• $\begingroup$ "fitting a line that passes through all of the (training) points " Wouldn't "curve" be more appropriate than "line"? $\endgroup$ Jan 11, 2022 at 3:24
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    $\begingroup$ @Acccumulation: Typically when we are talking about fitting a line, we mean linear coefficients in (possibly non-linear) terms, each of which is a function of measurable data, which can produce a plot that isn't straight. "Curve" is much more general and permits hidden state variables and a plot that doesn't correspond to a single-valued function. $\endgroup$
    – Ben Voigt
    Jan 11, 2022 at 16:58
  • $\begingroup$ What's a better maxim: R² gains beyond when the test-set accuracy peaks are definitely overfit, before that they might be a mix of good or overfit? $\endgroup$
    – smci
    Jan 13, 2022 at 2:21

In your question there is an implicit assumption about the regressor being linear.
In case it is linear your assertion is correct.

But for the case of non linear regressor you may think on the dimensionality reduction step as a feature extraction.
In that case it has a very important role in order to get good results.
It might reduce the noise, it might assist with the learning, etc...


If the principal components explains, say 80% of the variation (as opposed to 95%), then I have incurred some loss in the accuracy of my model.

Performing PCA does not reduce the accuracy of the model. The principal components, when you use all of them, should also explain the 95%. It is the reduction of the dimensionality which reduces the explained variation.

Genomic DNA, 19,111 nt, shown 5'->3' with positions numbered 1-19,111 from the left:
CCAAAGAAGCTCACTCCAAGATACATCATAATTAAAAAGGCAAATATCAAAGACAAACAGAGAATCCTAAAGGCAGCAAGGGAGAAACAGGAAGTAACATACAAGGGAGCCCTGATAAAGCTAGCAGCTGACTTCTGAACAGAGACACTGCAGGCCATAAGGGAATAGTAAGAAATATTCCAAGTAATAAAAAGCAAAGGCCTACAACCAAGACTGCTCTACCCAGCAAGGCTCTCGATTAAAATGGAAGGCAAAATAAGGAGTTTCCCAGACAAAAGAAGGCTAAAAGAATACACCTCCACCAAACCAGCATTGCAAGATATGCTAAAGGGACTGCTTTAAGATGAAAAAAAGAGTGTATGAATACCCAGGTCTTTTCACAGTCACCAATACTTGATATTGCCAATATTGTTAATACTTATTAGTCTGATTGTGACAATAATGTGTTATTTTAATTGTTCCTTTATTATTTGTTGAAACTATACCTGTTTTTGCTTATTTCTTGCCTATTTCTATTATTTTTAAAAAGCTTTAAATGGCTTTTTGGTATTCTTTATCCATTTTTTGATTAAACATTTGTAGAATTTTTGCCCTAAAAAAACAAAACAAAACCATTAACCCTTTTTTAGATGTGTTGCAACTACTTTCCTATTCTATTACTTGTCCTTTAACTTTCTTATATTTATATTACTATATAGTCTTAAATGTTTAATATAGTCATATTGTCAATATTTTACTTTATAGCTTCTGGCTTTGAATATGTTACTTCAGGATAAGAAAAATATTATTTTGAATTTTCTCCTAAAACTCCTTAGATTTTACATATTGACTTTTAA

So this is a matter of model selection and finding models with fewer parameters. The role of PCA is to do this model selection by redefining the parameter space in order to find a small number of components that explain a large amount of variation.


Data reduction (unsupervised learning) is not always used because of any hope of wonderful performance, but rather out of necessity. When one has the "too many variables too few observations" problem, the primarily alternatives are penalized maximum likelihood estimation (ridge regression, lasso, elastic net, etc.) or data reduction. Data reduction, which as a side benefit deals well with collinearity, can be more interpretable, and works in any predictive context. Data reduction is IMHO much preferred over variable selection, because in the majority of problems variable selection yields a result that is too random/unstable. The spirit of data reduction is this: Estimate the model complexity that can be supported by your available sample size. Reduce the dimensionality (in a way that is completely masked to Y) and fit a single model whose number of parameters (that are estimated against Y) is supported by the effective sample size.

When using variable clustering or sparse principal components, one represents groups of variables with scores. Sometimes an entire group can be dropped. This procedure is not distorted by collinearities.

  • $\begingroup$ You mention pros of PCA and cons of variable selection. What is the tradeoff here? What are cons of PCAs and advantages of variable selection? When would you prefer the latter? $\endgroup$ Jan 11, 2022 at 4:37
  • $\begingroup$ Variable selection has little chance of finding the "right" variables and is very unstable. Data reduction is more stable. In my simulations, incomplete principal components regression predicts better than variable selection. For interpretability I use variable clustering followed by PCA or I use sparse PCA. I'm leaning towards the latter of late. Much more information may be found in Regression Modeling Strategies. $\endgroup$ Jan 11, 2022 at 13:10